Social justice pioneer Stephan Ross to receive Goddard College award

For Immediate Release
September 14, 2011

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Diane Zeigler
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Kevin Ellis
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Plainfield, Vt. — In 1959, Stephan Ross missed his graduation from Goddard College because he could not afford the essential items needed for the ceremony.

Fifty-two years later, Ross will return to the renowned activist college in central Vermont, armed with his diploma, to receive the first Presidential Award for Activism on Sunday, September 18 at 10 a.m. in the college’s Haybarn Theater.

The Goddard College Presidential Award for Activism recognizes alumni who have made significant contributions in the field of social justice and who embody the mission and values of Goddard College.

Originally from Lodz, Poland, Ross was imprisoned by the Nazis at age eight. His parents and six brothers and sisters were killed. Between 1940 and 1945, he survived ten different concentration camps. At 13, he was liberated from Dachau by American troops, who saved him from certain death. He later completed the requirements for his bachelor’s in Sociology at Goddard in 1959, but never attended the graduation ceremony.

The public recognition of Ross as a distinguished Goddard alumnus comes as the college approaches its 150th anniversary in 2013, and is conducting an extensive retrospective of the students and faculty that have shaped its past.

Since her arrival on campus last year, Goddard’s newly inaugurated President Barbara Vacarr has been poring over student records, in order to understand the history of the iconic institution she now leads.

When Vacarr discovered that Ross never received his diploma in 1959, she called him in Boston, asked for a meeting, and arrived days later with a framed diploma and personally presented it to him on behalf of the College.

“It’s about time,” said Vacarr, one year on the job after a 23-year career at Lesley University in Cambridge, MA. “This is a man who has suffered more than most of us can ever imagine, and what he has done with his life since is nothing short of extraordinary.”

After Vacarr discovered that Ross had completed his undergraduate at Goddard, she consulted the college archives and read the senior thesis he wrote for his bachelor’s degree in sociology, which focused on the interplay between dysfunctional family dynamics and the challenges troubled youth face in overcoming adversity.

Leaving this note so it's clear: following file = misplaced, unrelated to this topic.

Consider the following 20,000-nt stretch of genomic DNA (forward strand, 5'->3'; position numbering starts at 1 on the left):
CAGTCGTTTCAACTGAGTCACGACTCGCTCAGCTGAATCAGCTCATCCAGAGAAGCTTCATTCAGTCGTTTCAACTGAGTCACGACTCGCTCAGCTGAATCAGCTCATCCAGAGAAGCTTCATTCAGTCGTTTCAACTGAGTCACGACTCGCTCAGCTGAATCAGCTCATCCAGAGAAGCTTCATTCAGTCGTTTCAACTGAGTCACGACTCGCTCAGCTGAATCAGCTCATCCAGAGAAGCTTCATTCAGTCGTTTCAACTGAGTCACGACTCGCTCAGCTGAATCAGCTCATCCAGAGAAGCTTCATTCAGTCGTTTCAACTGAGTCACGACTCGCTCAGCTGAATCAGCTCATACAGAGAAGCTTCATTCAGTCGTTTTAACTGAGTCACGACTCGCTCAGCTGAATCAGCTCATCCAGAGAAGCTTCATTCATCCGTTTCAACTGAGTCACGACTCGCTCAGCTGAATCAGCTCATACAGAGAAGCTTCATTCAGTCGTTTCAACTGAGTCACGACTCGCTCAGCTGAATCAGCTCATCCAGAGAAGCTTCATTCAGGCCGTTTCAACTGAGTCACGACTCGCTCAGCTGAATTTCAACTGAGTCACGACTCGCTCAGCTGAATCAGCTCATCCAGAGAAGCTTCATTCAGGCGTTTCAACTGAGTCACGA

“When I read his senior thesis I was absolutely stunned,” said Vacarr. “When his camp was liberated at the end of the war, he was only 13 years old and came to this country completely illiterate. Incredibly, 14 years later, he wrote an incredibly poignant, nuanced, and superior study – in beautiful prose, I should add – on how to help young people overcome adversity.”

Ultimately, Vacarr said, Ross’ senior thesis was about understanding his own experience in the world in order to improve the lives of others.

“Goddard nurtured in Stephan, the way it does in all Goddard students, a drive to understand life experiences and translate that learning into actions that address the roots of the problems we face in society,” Vacarr said.

“Stephan Ross is a living example of what a Goddard education is all about: an activist-oriented, rigorous academic inquiry that compels students to take action to effect change in our local and global communities.”

Ross went on to receive his Master’s in Psychology from Boston University in 1962 and worked for close to 50 years as a counselor for disadvantaged youth in Boston.

Among Ross’ many contributions to elevate young people from the effects of poverty was the creation of fee waivers and funding assistance from the College Board for impoverished youth in Boston to take the SAT and apply to college. Owing in no small part to Ross’s efforts, SAT fee waivers are now a nationwide program of the College Board.

After undergoing heart surgery in 1986, Ross set out to memorialize the Holocaust in Boston. Working with then Boston mayor Ray Flynn, he raised more than $14 million from public and private entities to erect the New England Holocaust Memorial and Liberator’s Monument in downtown Boston. The Liberator’s Monument was built to honor the American troops who liberated the Dachau Concentration Camp.

Ross will attend commencement with his son Michael, a city councilor in Boston representing neighborhoods including Back Bay, Beacon Hill, Fenway, and Mission Hill.

Ross will receive the award and address graduates and their guests at Goddard’s Masters in Psychology and Counseling Program Commencement on Sunday, September 18 at 10 a.m. in the college’s Haybarn Theater.

About Goddard College:

Originally formed as the Green Mountain Central Institute in 1863, and becoming the Goddard Seminary in 1870, Goddard College was chartered in 1938 at its Plainfield, Vermont campus by founding President Royce “Tim” Pitkin. Its mission is to advance the theory and practice of learning by undertaking new experiments based upon the ideals of democracy and the principles of progressive education asserted by John Dewey. In 1963, Goddard College became the first U.S. college to offer adult-degree programs, and now specializes in MA, MFA, BA and BFA low-residency education. Offering accredited degree programs from campuses in Plainfield, Vermont and Port Townsend, Washington, Goddard’s low-residency format offers the best of on-campus and distance education, with experienced faculty advisors, rigorous on-campus residencies, and the freedom to study from anywhere.

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